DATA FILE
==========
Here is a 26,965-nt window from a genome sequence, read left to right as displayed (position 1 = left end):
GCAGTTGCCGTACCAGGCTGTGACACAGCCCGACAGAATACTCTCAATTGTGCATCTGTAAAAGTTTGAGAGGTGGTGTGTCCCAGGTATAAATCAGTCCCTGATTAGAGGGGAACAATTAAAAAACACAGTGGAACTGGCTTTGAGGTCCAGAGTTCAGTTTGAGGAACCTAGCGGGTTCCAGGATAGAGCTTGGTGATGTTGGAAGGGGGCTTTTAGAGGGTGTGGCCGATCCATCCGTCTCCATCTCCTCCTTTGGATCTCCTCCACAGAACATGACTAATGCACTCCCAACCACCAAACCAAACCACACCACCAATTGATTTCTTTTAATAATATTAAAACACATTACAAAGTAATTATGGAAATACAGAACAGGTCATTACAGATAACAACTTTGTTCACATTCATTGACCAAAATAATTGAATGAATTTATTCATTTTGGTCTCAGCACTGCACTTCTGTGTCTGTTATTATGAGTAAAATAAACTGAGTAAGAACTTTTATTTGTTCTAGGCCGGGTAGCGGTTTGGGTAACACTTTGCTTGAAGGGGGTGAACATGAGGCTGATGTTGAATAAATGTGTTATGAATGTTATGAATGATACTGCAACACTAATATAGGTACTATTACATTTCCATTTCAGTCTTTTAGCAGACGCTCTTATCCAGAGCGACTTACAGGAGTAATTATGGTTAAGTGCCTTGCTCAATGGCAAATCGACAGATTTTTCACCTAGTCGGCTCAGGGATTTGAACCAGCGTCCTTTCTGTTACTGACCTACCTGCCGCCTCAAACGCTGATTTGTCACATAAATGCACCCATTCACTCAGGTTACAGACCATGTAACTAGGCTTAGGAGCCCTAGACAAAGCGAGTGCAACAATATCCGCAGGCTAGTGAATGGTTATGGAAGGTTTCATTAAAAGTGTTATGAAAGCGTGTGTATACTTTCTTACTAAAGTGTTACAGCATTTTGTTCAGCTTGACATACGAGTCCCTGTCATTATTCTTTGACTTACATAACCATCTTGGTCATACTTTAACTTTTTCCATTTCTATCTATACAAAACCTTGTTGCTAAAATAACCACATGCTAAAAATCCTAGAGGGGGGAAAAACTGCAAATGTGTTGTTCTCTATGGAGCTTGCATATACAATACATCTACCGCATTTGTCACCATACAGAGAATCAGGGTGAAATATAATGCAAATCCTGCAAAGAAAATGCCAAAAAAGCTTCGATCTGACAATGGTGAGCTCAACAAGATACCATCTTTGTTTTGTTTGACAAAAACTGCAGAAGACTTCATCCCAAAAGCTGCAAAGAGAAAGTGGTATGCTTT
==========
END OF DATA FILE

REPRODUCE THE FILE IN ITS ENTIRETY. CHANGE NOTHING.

Here is a 26,965-nt window from a genome sequence, read left to right as displayed (position 1 = left end):
GCAGTTGCCGTACCAGGCTGTGACACAGCCCGACAGAATACTCTCAATTGTGCATCTGTAAAAGTTTGAGAGGTGGTGTGTCCCAGGTATAAATCAGTCCCTGATTAGAGGGGAACAATTAAAAAACACAGTGGAACTGGCTTTGAGGTCCAGAGTTCAGTTTGAGGAACCTAGCGGGTTCCAGGATAGAGCTTGGTGATGTTGGAAGGGGGCTTTTAGAGGGTGTGGCCGATCCATCCGTCTCCATCTCCTCCTTTGGATCTCCTCCACAGAACATGACTAATGCACTCCCAACCACCAAACCAAACCACACCACCAATTGATTTCTTTTAATAATATTAAAACACATTACAAAGTAATTATGGAAATACAGAACAGGTCATTACAGATAACAACTTTGTTCACATTCATTGACCAAAATAATTGAATGAATTTATTCATTTTGGTCTCAGCACTGCACTTCTGTGTCTGTTATTATGAGTAAAATAAACTGAGTAAGAACTTTTATTTGTTCTAGGCCGGGTAGCGGTTTGGGTAACACTTTGCTTGAAGGGGGTGAACATGAGGCTGATGTTGAATAAATGTGTTATGAATGTTATGAATGATACTGCAACACTAATATAGGTACTATTACATTTCCATTTCAGTCTTTTAGCAGACGCTCTTATCCAGAGCGACTTACAGGAGTAATTATGGTTAAGTGCCTTGCTCAATGGCAAATCGACAGATTTTTCACCTAGTCGGCTCAGGGATTTGAACCAGCGTCCTTTCTGTTACTGACCTACCTGCCGCCTCAAACGCTGATTTGTCACATAAATGCACCCATTCACTCAGGTTACAGACCATGTAACTAGGCTTAGGAGCCCTAGACAAAGCGAGTGCAACAATATCCGCAGGCTAGTGAATGGTTATGGAAGGTTTCATTAAAAGTGTTATGAAAGCGTGTGTATACTTTCTTACTAAAGTGTTACAGCATTTTGTTCAGCTTGACATACGAGTCCCTGTCATTATTCTTTGACTTACATAACCATCTTGGTCATACTTTAACTTTTTCCATTTCTATCTATACAAAACCTTGTTGCTAAAATAACCACATGCTAAAAATCCTAGAGGGGGGAAAAACTGCAAATGTGTTGTTCTCTATGGAGCTTGCATATACAATACATCTACCGCATTTGTCACCATACAGAGAATCAGGGTGAAATATAATGCAAATCCTGCAAAGAAAATGCCAAAAAAGCTTCGATCTGACAATGGTGAGCTCAACAAGATACCATCTTTGTTTTGTTTGACAAAAACTGCAGAAGACTTCATCCCAAAAGCTGCAAAGAGAAAGTGGTATGCTTT